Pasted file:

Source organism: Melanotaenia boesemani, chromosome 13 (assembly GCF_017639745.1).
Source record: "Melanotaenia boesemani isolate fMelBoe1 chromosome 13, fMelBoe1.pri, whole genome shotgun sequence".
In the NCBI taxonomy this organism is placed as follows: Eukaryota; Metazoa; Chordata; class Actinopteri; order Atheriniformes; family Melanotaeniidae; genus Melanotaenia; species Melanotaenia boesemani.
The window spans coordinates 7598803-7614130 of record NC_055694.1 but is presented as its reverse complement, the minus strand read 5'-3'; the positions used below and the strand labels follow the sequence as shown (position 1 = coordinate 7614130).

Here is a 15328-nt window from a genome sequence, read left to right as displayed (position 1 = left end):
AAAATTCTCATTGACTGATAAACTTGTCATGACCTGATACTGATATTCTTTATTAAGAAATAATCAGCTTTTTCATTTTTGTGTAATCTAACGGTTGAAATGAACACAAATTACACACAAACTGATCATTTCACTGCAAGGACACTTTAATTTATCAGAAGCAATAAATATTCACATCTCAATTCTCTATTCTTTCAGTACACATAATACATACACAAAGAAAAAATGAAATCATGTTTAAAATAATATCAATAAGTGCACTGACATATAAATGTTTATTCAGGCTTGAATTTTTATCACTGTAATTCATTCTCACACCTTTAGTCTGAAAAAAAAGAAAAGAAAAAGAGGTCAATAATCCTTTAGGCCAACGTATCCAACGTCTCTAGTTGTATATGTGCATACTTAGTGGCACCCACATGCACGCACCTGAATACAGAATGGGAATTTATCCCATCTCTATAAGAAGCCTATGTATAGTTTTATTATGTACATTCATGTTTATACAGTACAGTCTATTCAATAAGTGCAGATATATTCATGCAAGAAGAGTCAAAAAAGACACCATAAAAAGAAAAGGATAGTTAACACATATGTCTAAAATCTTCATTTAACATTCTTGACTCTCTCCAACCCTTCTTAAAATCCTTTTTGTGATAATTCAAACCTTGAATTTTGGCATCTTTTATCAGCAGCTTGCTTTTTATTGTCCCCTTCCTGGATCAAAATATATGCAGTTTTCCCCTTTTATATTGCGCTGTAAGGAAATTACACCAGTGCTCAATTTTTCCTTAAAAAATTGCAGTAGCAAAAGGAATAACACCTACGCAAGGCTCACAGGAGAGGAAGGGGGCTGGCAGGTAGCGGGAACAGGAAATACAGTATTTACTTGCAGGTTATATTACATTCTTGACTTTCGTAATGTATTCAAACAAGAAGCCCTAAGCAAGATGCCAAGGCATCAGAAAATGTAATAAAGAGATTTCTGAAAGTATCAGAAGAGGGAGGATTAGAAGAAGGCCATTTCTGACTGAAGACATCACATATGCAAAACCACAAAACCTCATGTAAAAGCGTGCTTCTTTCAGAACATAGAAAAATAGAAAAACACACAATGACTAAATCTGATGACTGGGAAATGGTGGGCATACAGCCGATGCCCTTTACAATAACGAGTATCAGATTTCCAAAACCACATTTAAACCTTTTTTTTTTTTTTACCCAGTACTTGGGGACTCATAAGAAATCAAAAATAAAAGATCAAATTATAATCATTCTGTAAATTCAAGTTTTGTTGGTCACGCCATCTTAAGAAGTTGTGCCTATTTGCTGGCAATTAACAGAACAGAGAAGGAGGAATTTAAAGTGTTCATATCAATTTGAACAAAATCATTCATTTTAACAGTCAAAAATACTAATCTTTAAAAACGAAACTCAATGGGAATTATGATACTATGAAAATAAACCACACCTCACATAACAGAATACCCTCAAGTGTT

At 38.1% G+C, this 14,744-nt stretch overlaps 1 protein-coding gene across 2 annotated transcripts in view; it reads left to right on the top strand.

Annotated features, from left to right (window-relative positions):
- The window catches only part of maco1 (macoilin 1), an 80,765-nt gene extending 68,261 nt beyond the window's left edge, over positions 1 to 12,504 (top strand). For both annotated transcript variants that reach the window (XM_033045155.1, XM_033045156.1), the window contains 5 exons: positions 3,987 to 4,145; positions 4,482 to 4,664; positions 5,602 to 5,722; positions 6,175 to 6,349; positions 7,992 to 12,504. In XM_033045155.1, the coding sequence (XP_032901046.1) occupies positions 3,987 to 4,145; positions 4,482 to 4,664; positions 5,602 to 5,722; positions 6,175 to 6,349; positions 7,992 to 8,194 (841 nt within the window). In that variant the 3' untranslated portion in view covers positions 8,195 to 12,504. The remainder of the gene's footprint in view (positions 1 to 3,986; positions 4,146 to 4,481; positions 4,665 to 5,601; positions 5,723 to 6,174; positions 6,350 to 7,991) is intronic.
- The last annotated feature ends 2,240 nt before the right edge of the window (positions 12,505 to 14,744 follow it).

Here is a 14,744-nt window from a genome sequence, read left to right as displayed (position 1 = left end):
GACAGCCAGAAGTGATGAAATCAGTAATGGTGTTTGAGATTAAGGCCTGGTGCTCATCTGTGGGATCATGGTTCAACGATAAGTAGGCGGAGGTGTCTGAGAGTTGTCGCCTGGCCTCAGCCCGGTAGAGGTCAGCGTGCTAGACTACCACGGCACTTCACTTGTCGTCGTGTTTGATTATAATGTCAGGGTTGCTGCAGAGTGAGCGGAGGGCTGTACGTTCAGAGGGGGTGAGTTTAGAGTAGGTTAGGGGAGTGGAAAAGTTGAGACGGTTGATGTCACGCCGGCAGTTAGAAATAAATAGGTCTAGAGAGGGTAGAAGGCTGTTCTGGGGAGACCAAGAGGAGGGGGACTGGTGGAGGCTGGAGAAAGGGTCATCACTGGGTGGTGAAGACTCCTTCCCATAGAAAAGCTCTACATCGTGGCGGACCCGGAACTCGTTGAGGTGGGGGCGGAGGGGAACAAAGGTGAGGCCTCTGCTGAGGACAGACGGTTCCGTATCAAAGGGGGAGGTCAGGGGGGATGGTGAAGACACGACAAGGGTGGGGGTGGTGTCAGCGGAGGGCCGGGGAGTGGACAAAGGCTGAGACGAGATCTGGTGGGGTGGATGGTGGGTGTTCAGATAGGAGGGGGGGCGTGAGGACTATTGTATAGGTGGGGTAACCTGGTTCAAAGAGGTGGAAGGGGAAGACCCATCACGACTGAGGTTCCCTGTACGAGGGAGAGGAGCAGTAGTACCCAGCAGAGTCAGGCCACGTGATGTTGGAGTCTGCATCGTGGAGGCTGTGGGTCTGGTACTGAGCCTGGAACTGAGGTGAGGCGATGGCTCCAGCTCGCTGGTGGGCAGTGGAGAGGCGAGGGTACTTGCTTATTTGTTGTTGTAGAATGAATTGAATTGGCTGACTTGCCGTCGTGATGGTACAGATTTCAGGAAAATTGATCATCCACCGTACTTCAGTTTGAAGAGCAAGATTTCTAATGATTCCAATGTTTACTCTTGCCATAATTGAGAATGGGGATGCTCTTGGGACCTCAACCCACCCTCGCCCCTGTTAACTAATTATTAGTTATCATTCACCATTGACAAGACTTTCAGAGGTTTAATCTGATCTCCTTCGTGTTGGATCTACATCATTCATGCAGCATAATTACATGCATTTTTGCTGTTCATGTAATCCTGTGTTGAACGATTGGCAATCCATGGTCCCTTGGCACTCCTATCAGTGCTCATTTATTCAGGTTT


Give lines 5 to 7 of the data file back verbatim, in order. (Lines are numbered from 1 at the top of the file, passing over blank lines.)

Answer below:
Here is a 15328-nt window from a genome sequence, read left to right as displayed (position 1 = left end):
AAAATTCTCATTGACTGATAAACTTGTCATGACCTGATACTGATATTCTTTATTAAGAAATAATCAGCTTTTTCATTTTTGTGTAATCTAACGGTTGAAATGAACACAAATTACACACAAACTGATCATTTCACTGCAAGGACACTTTAATTTATCAGAAGCAATAAATATTCACATCTCAATTCTCTATTCTTTCAGTACACATAATACATACACAAAGAAAAAATGAAATCATGTTTAAAATAATATCAATAAGTGCACTGACATATAAATGTTTATTCAGGCTTGAATTTTTATCACTGTAATTCATTCTCACACCTTTAGTCTGAAAAAAAAGAAAAGAAAAAGAGGTCAATAATCCTTTAGGCCAACGTATCCAACGTCTCTAGTTGTATATGTGCATACTTAGTGGCACCCACATGCACGCACCTGAATACAGAATGGGAATTTATCCCATCTCTATAAGAAGCCTATGTATAGTTTTATTATGTACATTCATGTTTATACAGTACAGTCTATTCAATAAGTGCAGATATATTCATGCAAGAAGAGTCAAAAAAGACACCATAAAAAGAAAAGGATAGTTAACACATATGTCTAAAATCTTCATTTAACATTCTTGACTCTCTCCAACCCTTCTTAAAATCCTTTTTGTGATAATTCAAACCTTGAATTTTGGCATCTTTTATCAGCAGCTTGCTTTTTATTGTCCCCTTCCTGGATCAAAATATATGCAGTTTTCCCCTTTTATATTGCGCTGTAAGGAAATTACACCAGTGCTCAATTTTTCCTTAAAAAATTGCAGTAGCAAAAGGAATAACACCTACGCAAGGCTCACAGGAGAGGAAGGGGGCTGGCAGGTAGCGGGAACAGGAAATACAGTATTTACTTGCAGGTTATATTACATTCTTGACTTTCGTAATGTATTCAAACAAGAAGCCCTAAGCAAGATGCCAAGGCATCAGAAAATGTAATAAAGAGATTTCTGAAAGTATCAGAAGAGGGAGGATTAGAAGAAGGCCATTTCTGACTGAAGACATCACATATGCAAAACCACAAAACCTCATGTAAAAGCGTGCTTCTTTCAGAACATAGAAAAATAGAAAAACACACAATGACTAAATCTGATGACTGGGAAATGGTGGGCATACAGCCGATGCCCTTTACAATAACGAGTATCAGATTTCCAAAACCACATTTAAACCTTTTTTTTTTTTTTACCCAGTACTTGGGGACTCATAAGAAATCAAAAATAAAAGATCAAATTATAATCATTCTGTAAATTCAAGTTTTGTTGGTCACGCCATCTTAAGAAGTTGTGCCTATTTGCTGGCAATTAACAGAACAGAGAAGGAGGAATTTAAAGTGTTCATATCAATTTGAACAAAATCATTCATTTTAACAGTCAAAAATACTAATCTTTAAAAACGAAACTCAATGGGAATTATGATACTATGAAAATAAACCACACCTCACATAACAGAATACCCTCAAGTGTT

At 38.1% G+C, this 14,744-nt stretch overlaps 1 protein-coding gene across 2 annotated transcripts in view; it reads left to right on the top strand.